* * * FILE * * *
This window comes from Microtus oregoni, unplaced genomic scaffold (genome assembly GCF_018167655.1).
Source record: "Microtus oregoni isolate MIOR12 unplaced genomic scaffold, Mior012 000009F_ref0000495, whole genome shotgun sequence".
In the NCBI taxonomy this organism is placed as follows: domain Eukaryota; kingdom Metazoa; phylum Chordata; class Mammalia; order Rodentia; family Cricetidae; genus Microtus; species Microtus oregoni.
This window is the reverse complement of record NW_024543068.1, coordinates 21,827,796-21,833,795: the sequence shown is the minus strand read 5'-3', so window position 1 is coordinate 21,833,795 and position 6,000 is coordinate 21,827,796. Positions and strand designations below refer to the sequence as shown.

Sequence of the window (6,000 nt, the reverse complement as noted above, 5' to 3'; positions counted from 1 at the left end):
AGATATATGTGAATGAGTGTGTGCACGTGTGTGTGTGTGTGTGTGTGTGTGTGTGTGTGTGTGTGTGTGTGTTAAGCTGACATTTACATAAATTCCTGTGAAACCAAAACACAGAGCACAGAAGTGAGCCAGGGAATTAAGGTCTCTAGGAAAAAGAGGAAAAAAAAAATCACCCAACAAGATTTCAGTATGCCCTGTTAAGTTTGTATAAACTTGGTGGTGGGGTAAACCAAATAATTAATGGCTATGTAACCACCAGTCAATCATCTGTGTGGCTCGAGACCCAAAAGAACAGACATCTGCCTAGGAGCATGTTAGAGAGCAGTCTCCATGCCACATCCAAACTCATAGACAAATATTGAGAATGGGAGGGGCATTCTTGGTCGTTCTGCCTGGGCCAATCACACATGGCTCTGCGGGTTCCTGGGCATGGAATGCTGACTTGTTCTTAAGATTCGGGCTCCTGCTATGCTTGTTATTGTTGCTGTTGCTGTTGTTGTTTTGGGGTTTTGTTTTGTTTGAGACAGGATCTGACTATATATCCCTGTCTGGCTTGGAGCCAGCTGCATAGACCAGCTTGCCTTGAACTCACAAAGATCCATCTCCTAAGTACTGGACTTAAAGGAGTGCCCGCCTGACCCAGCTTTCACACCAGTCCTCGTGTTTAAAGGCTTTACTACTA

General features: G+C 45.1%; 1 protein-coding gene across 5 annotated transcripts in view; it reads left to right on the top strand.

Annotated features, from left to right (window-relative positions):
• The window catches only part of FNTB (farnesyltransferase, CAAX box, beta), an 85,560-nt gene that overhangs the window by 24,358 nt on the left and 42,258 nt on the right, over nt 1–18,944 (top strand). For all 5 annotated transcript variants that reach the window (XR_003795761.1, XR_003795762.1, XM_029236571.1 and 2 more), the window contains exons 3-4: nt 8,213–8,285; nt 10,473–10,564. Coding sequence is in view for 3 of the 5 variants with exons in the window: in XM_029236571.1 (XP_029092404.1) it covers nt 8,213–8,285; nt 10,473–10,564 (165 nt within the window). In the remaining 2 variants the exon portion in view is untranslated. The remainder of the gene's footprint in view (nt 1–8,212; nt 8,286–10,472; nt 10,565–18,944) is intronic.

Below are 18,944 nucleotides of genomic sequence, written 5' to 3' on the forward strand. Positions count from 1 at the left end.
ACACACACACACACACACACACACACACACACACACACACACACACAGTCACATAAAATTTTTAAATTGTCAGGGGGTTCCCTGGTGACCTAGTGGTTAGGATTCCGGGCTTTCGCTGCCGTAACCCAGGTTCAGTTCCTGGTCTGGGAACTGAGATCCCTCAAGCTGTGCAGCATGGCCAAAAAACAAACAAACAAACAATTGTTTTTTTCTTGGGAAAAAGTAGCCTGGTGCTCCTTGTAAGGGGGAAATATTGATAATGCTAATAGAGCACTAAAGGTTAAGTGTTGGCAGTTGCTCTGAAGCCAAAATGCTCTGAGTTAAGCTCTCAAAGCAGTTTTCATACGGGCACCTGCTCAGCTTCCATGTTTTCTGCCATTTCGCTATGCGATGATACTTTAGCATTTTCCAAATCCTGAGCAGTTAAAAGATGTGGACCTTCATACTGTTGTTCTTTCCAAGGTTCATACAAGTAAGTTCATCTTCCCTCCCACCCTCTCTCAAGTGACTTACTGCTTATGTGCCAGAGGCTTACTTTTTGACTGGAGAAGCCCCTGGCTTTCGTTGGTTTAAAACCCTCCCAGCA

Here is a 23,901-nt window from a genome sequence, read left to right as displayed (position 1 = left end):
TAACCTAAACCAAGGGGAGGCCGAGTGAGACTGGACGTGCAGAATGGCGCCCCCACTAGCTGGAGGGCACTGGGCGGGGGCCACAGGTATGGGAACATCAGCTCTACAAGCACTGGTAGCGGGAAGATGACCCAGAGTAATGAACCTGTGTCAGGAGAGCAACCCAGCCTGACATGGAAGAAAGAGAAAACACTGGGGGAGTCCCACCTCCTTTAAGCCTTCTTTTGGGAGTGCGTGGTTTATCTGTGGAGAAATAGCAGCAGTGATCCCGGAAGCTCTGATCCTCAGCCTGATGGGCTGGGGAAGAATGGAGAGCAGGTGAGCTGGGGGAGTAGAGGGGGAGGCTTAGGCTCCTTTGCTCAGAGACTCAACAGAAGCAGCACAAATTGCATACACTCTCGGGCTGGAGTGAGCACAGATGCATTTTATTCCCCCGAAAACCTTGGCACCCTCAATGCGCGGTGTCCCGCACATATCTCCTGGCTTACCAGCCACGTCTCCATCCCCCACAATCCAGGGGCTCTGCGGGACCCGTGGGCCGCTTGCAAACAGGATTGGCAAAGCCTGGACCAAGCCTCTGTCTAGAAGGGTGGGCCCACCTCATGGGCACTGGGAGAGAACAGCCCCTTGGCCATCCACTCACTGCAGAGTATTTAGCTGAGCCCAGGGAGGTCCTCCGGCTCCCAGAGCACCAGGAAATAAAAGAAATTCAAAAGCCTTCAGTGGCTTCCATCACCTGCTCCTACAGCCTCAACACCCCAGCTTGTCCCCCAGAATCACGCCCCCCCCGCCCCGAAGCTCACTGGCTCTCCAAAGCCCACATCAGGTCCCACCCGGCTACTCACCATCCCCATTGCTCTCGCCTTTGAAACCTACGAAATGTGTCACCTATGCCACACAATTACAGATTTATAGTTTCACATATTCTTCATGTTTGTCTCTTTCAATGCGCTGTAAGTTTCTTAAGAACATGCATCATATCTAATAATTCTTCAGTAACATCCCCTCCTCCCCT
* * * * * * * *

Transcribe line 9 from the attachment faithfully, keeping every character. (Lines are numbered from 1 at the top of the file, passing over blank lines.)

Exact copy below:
• The window catches only part of FNTB (farnesyltransferase, CAAX box, beta), an 85,560-nt gene that overhangs the window by 24,358 nt on the left and 42,258 nt on the right, over nt 1–18,944 (top strand). For all 5 annotated transcript variants that reach the window (XR_003795761.1, XR_003795762.1, XM_029236571.1 and 2 more), the window contains exons 3-4: nt 8,213–8,285; nt 10,473–10,564. Coding sequence is in view for 3 of the 5 variants with exons in the window: in XM_029236571.1 (XP_029092404.1) it covers nt 8,213–8,285; nt 10,473–10,564 (165 nt within the window). In the remaining 2 variants the exon portion in view is untranslated. The remainder of the gene's footprint in view (nt 1–8,212; nt 8,286–10,472; nt 10,565–18,944) is intronic.